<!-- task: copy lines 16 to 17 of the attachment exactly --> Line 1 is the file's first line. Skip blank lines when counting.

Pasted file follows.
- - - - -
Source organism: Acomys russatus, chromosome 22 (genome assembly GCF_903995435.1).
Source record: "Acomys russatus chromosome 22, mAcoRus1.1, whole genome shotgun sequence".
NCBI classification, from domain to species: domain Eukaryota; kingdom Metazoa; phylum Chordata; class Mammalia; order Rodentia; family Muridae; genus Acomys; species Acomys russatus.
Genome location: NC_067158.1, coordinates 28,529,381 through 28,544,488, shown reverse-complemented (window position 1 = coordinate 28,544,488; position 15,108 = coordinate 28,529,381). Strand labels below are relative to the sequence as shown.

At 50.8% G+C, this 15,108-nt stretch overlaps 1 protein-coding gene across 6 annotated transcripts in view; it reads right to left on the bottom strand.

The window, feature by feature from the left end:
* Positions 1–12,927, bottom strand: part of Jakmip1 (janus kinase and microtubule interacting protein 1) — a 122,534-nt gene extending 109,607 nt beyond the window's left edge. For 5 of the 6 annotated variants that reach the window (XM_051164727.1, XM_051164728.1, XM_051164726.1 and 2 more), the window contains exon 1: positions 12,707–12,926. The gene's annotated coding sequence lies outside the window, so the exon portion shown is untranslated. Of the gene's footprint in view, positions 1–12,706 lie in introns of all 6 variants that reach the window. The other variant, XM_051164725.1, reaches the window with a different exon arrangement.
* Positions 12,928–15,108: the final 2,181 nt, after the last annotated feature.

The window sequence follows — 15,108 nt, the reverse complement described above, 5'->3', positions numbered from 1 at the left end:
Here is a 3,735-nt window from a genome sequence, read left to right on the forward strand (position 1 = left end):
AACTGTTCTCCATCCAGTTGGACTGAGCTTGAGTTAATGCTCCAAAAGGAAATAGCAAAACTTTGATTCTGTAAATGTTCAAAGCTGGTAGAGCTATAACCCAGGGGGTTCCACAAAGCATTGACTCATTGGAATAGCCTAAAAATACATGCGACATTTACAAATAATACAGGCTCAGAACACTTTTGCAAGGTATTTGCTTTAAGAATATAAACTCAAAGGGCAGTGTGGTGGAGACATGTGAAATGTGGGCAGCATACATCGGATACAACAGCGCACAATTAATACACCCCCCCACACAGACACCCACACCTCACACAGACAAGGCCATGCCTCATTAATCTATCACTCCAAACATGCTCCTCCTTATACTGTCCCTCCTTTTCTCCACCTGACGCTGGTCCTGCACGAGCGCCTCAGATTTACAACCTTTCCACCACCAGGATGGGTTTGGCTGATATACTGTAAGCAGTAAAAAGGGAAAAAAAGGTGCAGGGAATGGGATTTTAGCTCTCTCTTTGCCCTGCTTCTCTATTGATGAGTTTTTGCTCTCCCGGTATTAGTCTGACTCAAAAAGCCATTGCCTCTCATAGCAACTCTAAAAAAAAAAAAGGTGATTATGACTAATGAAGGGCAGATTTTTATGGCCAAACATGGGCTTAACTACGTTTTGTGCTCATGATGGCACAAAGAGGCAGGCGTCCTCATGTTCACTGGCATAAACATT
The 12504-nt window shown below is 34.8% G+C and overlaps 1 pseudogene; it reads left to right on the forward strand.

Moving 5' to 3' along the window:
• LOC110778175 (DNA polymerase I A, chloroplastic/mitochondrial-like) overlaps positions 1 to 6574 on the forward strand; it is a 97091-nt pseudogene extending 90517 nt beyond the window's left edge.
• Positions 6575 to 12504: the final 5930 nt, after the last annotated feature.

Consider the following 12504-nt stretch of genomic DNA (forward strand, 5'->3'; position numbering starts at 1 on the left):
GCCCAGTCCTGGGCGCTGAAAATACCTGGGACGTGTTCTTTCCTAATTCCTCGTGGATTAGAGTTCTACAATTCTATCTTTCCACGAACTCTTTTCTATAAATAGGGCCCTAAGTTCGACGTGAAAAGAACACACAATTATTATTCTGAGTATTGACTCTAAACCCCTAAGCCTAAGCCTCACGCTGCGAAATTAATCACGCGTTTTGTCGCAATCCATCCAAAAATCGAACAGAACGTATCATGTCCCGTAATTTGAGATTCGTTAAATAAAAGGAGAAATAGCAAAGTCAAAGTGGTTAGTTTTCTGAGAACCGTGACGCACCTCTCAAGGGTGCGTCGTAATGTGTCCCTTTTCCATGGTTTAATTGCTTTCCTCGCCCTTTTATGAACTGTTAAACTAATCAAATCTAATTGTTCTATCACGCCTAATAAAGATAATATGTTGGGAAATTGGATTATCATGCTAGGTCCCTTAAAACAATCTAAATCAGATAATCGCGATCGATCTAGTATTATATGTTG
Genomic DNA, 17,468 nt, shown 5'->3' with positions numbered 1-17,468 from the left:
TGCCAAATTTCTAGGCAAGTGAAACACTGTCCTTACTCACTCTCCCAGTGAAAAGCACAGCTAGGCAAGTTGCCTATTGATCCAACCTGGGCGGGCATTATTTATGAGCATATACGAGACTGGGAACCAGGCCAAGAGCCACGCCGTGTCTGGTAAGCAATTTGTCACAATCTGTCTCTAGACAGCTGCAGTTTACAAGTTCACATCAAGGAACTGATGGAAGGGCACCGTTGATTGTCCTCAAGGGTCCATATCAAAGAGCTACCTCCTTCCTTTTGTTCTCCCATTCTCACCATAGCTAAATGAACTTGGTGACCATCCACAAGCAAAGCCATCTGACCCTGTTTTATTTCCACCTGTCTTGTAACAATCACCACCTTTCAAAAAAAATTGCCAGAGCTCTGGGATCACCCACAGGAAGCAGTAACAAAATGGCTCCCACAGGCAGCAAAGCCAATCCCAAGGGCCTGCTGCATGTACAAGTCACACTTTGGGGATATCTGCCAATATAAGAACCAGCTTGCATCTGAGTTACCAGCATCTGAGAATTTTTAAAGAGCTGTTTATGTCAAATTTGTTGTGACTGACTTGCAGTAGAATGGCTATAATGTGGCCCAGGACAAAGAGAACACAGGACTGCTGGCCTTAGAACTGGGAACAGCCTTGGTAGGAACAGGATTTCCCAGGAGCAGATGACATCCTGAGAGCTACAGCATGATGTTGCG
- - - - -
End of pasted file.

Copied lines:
Consider the following 12504-nt stretch of genomic DNA (forward strand, 5'->3'; position numbering starts at 1 on the left):
GCCCAGTCCTGGGCGCTGAAAATACCTGGGACGTGTTCTTTCCTAATTCCTCGTGGATTAGAGTTCTACAATTCTATCTTTCCACGAACTCTTTTCTATAAATAGGGCCCTAAGTTCGACGTGAAAAGAACACACAATTATTATTCTGAGTATTGACTCTAAACCCCTAAGCCTAAGCCTCACGCTGCGAAATTAATCACGCGTTTTGTCGCAATCCATCCAAAAATCGAACAGAACGTATCATGTCCCGTAATTTGAGATTCGTTAAATAAAAGGAGAAATAGCAAAGTCAAAGTGGTTAGTTTTCTGAGAACCGTGACGCACCTCTCAAGGGTGCGTCGTAATGTGTCCCTTTTCCATGGTTTAATTGCTTTCCTCGCCCTTTTATGAACTGTTAAACTAATCAAATCTAATTGTTCTATCACGCCTAATAAAGATAATATGTTGGGAAATTGGATTATCATGCTAGGTCCCTTAAAACAATCTAAATCAGATAATCGCGATCGATCTAGTATTATATGTTG